Human Nature and the Lack of Self-Restraint:

Hobbes’s analysis of human nature forms a crucial aspect of his social contract theory. He contends that even individuals who may exhibit moderation in their desires are not immune to the potential for aggression. The absence of a natural self-restraint, coupled with the competitive nature of humans, creates a situation where conflict and aggression become unavoidable in the absence of a sovereign authority.

Moreover, Hobbes argues that the pursuit of self-interest, even by those who consider themselves moderate, can lead to a preemptive use of violence to protect one’s interests. This lack of a natural common standard of behavior, according to Hobbes, necessitates the establishment of a sovereign power capable of maintaining order and preventing the descent into anarchy.

Influence on Later Thinkers:

Hobbes’s “Leviathan” had a profound impact on the development of political philosophy and the formulation of Social Contract Theory. His successors, including John Locke, Jean-Jacques Rousseau, and Immanuel Kant, engaged with and expanded upon Hobbes’s ideas, contributing to the rich tapestry of modern political thought.

John Locke:

John Locke (1632–1704), influenced by Hobbes, presented his own version of Social Contract Theory in works such as “Two Treatises of Government” (1689). While Locke shared the basic premise of a social contract as a means of securing collective security, he departed from Hobbes in his more optimistic view of human nature. Locke emphasized natural rights, including life, liberty, and property, and argued that individuals form a government to protect these inherent rights rather than solely for security against a hostile state of nature.

Jean-Jacques Rousseau:

Jean-Jacques Rousseau (1712–1778) added another layer to Social Contract Theory with his work “The Social Contract” (1762). Rousseau’s version emphasized the idea of the general will, where individuals collectively contribute to the formation of laws that reflect the common good. In contrast to Hobbes’s focus on security, Rousseau highlighted the participatory nature of political authority and the importance of direct democracy.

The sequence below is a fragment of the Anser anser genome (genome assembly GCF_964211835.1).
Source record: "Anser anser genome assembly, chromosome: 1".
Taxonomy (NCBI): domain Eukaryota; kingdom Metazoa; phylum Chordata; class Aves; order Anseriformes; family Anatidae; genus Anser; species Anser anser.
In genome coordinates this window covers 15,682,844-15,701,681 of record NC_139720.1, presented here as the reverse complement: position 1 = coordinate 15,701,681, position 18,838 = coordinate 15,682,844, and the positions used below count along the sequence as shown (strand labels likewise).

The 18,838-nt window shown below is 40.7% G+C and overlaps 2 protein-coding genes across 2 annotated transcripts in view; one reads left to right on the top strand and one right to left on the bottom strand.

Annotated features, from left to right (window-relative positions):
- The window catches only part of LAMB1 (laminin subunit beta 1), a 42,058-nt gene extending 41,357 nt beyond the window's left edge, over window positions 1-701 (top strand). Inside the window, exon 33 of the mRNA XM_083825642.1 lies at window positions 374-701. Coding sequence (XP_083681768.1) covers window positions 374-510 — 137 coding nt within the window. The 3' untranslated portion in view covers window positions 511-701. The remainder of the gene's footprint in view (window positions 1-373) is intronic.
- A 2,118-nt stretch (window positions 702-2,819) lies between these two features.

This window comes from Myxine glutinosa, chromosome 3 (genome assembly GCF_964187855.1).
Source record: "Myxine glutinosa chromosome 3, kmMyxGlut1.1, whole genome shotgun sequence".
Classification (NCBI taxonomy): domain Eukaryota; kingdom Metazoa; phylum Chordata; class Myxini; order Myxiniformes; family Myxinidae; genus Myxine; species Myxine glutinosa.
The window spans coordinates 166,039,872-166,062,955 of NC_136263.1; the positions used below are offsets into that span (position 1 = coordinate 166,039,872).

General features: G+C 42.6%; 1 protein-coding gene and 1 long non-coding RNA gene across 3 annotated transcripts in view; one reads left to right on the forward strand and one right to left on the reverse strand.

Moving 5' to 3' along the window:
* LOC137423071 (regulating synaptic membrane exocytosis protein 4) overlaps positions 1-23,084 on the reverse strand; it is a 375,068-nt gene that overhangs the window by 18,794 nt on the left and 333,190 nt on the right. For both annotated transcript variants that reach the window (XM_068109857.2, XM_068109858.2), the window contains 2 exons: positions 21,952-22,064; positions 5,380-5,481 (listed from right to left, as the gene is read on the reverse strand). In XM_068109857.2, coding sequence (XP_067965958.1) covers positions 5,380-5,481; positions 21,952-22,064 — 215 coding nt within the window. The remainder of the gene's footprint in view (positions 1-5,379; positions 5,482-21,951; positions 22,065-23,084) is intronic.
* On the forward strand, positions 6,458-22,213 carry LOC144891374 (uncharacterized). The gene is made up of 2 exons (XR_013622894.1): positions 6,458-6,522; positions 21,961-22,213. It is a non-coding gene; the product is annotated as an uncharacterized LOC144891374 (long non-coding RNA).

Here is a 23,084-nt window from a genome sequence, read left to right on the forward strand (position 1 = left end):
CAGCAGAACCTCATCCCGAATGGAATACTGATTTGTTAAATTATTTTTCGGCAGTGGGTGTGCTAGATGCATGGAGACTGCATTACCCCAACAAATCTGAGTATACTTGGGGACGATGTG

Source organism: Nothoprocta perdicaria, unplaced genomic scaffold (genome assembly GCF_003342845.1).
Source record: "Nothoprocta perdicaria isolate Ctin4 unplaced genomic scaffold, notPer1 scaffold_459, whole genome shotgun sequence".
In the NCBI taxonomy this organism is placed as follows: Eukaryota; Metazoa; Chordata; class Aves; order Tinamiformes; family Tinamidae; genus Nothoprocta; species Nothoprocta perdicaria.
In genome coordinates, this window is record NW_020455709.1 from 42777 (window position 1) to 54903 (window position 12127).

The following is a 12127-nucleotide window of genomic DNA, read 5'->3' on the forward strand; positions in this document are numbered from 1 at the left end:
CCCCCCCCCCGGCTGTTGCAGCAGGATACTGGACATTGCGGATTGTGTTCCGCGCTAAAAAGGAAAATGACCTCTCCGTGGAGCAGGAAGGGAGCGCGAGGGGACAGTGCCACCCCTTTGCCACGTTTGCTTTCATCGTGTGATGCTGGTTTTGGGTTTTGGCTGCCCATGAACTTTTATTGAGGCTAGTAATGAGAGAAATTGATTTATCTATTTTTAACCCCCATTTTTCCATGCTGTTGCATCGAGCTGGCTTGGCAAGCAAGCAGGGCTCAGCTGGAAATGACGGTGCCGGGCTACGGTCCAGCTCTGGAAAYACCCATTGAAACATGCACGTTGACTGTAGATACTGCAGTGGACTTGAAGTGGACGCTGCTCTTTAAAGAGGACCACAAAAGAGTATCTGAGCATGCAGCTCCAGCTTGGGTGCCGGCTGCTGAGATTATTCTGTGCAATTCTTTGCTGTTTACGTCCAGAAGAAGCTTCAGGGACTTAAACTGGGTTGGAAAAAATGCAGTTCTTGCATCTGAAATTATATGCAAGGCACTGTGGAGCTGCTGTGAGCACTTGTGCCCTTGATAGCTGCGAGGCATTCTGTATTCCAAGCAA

Immanuel Kant:

Immanuel Kant (1724–1804), though not directly associated with Social Contract Theory in the same way as Hobbes, Locke, or Rousseau, incorporated elements of contractual thinking into his moral and political philosophy. Kant’s emphasis on autonomy and the moral law can be seen as resonating with the underlying principles of social contract, where individuals, through reason, contribute to the establishment of just laws.

Critiques and Contemporary Reflections:

While Hobbes’s “Leviathan” laid the groundwork for Social Contract Theory and significantly influenced subsequent thinkers, it has not been without its critiques. The harsh portrayal of human nature and the necessity of a powerful sovereign have been points of contention. Critics argue that Hobbes’s pessimistic view undermines the potential for more egalitarian and participatory forms of governance.

In the contemporary era, scholars continue to engage with Hobbes’s ideas, recognizing the enduring relevance of his contributions to political philosophy. The concept of the social contract remains a central theme in discussions on the legitimacy of political authority, the protection of individual rights, and the role of government in ensuring collective security.


In conclusion, the answer to the MA CUET exam question is (a) Hobbes, as the author of “Leviathan” containing Social Contract Theory. Thomas Hobbes’s “Leviathan” stands as a foundational text in the development of modern political philosophy, providing a compelling analysis of human nature and a theoretical framework for justifying political authority through the social contract.

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1. Question: Define the term “ethnic movement” and provide an example from India.